FNCCI appeals to party leaders to end protests

- Madhav Dhungana, BHAIRAHAWA

Sep 10, 2015-

Strikes and bandas in the last one month have strangled the country’s struggling economy to the point of near collapse, the private sector said.

As the shutdown in the Tarai shows no signs of ending quickly, the Federation of Nepalese Chambers of Commerce and Industry (FNCCI) on Wednesday presented a five-point memorandum to the top leaders of the agitating Madhes-based parties asking them to end all such activities immediately.

FNCCI President Pashupati Murarka handed over the memorandum to Chairman Mahanta Thakur of the Tarai Madhes Loktantrik Party, Chairman Upendra Yadav of the Sanghiya Samajbadi Forum Nepal, Chairman Rajendra Mahato of the Sadbhavana Party and Chairman Anil Kumar Jha of the Federal Sadbhavana Party.

The FNCCI’s memorandum has urged the top leaders to immediately withdraw the ongoing protests and strikes that have been hurting business and trade activities. The prolonged strikes have particularly hit daily wage earners.  

The association also asked the parties to ensure security and an enabling environment for doing business without hindrances in the country.

Meanwhile, addressing a programme organized by the Siddharthanagar Chamber of Commerce and Industry, Murarka said, “It is very unfortunate that the top leaders are not serious about ending the strikes that have been going on for months. The industrial and transport sectors have come to a grinding halt, and this has adversely affected economic activities.”

Murarka added, “We had expected the strikes to end soon, but the way the demonstrations and protests are being organized has terrorized the private sector.”

Murarka said that the political parties had not paid any attention to the requests of the private sector to immediately stop such activities.

According to a study entitled Economic Cost of General Strikes in Nepal conducted by Nepal Rastra Bank (NRB) in December 2013, the average direct cost

of a general strike stands at Rs1.8 billion per day and Rs27 billion per year.

The apex body of the country’s business organizations warned that the violent activities in Nepal had sent a negative message in the international arena.

As a result, Nepal could face negative consequences like capital flight and a massive decline in domestic and foreign investments.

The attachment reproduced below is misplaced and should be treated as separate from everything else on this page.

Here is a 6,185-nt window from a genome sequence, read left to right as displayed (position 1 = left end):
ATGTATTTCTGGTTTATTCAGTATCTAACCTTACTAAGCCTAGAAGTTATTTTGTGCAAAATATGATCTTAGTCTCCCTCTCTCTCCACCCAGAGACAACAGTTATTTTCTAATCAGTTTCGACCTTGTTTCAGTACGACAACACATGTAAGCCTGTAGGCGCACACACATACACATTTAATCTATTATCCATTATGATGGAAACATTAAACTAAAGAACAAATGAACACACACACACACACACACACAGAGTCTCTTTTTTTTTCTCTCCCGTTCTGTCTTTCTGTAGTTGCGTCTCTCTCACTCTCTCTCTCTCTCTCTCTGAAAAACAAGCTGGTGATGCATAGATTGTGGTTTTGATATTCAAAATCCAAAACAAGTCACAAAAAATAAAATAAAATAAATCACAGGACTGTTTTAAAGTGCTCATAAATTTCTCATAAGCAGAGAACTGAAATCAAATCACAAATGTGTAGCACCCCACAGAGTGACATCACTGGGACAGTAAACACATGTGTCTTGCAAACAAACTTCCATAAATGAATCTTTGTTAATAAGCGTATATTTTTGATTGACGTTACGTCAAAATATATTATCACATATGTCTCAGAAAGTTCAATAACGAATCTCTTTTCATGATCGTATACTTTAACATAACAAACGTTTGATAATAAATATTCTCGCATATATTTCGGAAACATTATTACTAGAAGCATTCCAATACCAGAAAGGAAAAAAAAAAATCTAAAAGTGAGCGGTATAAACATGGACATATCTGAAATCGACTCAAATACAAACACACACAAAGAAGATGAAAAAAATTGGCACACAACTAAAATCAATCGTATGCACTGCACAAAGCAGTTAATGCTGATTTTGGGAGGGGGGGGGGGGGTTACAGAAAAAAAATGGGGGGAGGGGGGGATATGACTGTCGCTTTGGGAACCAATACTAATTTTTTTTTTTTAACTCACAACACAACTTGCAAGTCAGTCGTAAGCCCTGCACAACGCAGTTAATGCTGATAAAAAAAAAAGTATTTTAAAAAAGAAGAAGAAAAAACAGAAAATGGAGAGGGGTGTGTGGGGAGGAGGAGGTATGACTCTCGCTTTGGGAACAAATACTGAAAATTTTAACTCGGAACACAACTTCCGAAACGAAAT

Responding to the private sector’s complaints, Mahato said that the FNCCI’s demand to immediately withdraw the protest programmes would not be fulfilled. “However, we can discuss how to take our protest to its logical conclusion,” Mahato said.

He urged the private sector to press the government to hold talks with the agitating parties to resolve the issue.

“The FNCCI should pressurize the government so that it becomes serious to resolve the issues as soon as possible,” Mahato said.

The FNCCI delegation also met with other agitating party leaders separately.

Raxaul market empty

RAXAUL: Prolonged strikes and intermittent curfews in Nepal’s Tarai belt have affected the livelihoods and businesses of people across the border in Raxaul, Bihar. Raxaul, a major shopping town for Nepalis, wears a deserted look as business activities have dried up due to strikes in the past month.

“I use to do business worth Rs100,000 daily but now it has dropped by 90 percent,” said Raj Kumar Gupta, a local apparel entrepreneur in Raxaul.

“The market is almost closed, there are no vehicles on the streets. I have lost my income of several days.”

Like Gupta, other traders have been affected by the strikes in Nepal. Merchants said that they had stocked up on goods for the upcoming Teej festival. “Traders will incur big losses it they fail to clear the massive stocks.”

“This is probably the first time that the Raxaul market has witnessed such a big crisis.” There are more than 1,000 shops in Raxaul targeted at Nepali customers. “Nearly 90 percent of my customers are Nepalis,” said Ajay Singh, another local businessman.

Published: 10-09-2015 08:20

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